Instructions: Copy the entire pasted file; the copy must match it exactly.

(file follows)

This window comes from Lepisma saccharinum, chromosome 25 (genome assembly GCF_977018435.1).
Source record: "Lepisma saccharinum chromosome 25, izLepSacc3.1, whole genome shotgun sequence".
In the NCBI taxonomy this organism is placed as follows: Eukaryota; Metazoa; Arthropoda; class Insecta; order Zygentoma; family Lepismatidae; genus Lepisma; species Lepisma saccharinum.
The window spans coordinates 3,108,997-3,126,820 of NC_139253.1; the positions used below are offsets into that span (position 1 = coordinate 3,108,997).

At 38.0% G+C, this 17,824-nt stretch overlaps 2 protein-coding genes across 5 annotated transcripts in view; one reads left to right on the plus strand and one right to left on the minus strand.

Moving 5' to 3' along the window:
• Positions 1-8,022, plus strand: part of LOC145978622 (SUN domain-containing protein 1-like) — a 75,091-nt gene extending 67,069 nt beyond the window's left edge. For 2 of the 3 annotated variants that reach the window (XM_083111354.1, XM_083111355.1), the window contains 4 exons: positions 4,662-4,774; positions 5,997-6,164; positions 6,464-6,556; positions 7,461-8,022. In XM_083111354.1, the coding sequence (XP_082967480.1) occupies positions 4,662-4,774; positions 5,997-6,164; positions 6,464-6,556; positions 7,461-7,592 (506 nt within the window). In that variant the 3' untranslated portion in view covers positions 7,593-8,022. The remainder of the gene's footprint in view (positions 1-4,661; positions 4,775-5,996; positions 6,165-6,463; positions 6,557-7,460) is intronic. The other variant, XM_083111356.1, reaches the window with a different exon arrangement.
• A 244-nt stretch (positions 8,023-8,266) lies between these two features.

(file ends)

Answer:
This window comes from Lepisma saccharinum, chromosome 25 (genome assembly GCF_977018435.1).
Source record: "Lepisma saccharinum chromosome 25, izLepSacc3.1, whole genome shotgun sequence".
In the NCBI taxonomy this organism is placed as follows: Eukaryota; Metazoa; Arthropoda; class Insecta; order Zygentoma; family Lepismatidae; genus Lepisma; species Lepisma saccharinum.
The window spans coordinates 3,108,997-3,126,820 of NC_139253.1; the positions used below are offsets into that span (position 1 = coordinate 3,108,997).

At 38.0% G+C, this 17,824-nt stretch overlaps 2 protein-coding genes across 5 annotated transcripts in view; one reads left to right on the plus strand and one right to left on the minus strand.

Moving 5' to 3' along the window:
• Positions 1-8,022, plus strand: part of LOC145978622 (SUN domain-containing protein 1-like) — a 75,091-nt gene extending 67,069 nt beyond the window's left edge. For 2 of the 3 annotated variants that reach the window (XM_083111354.1, XM_083111355.1), the window contains 4 exons: positions 4,662-4,774; positions 5,997-6,164; positions 6,464-6,556; positions 7,461-8,022. In XM_083111354.1, the coding sequence (XP_082967480.1) occupies positions 4,662-4,774; positions 5,997-6,164; positions 6,464-6,556; positions 7,461-7,592 (506 nt within the window). In that variant the 3' untranslated portion in view covers positions 7,593-8,022. The remainder of the gene's footprint in view (positions 1-4,661; positions 4,775-5,996; positions 6,165-6,463; positions 6,557-7,460) is intronic. The other variant, XM_083111356.1, reaches the window with a different exon arrangement.
• A 244-nt stretch (positions 8,023-8,266) lies between these two features.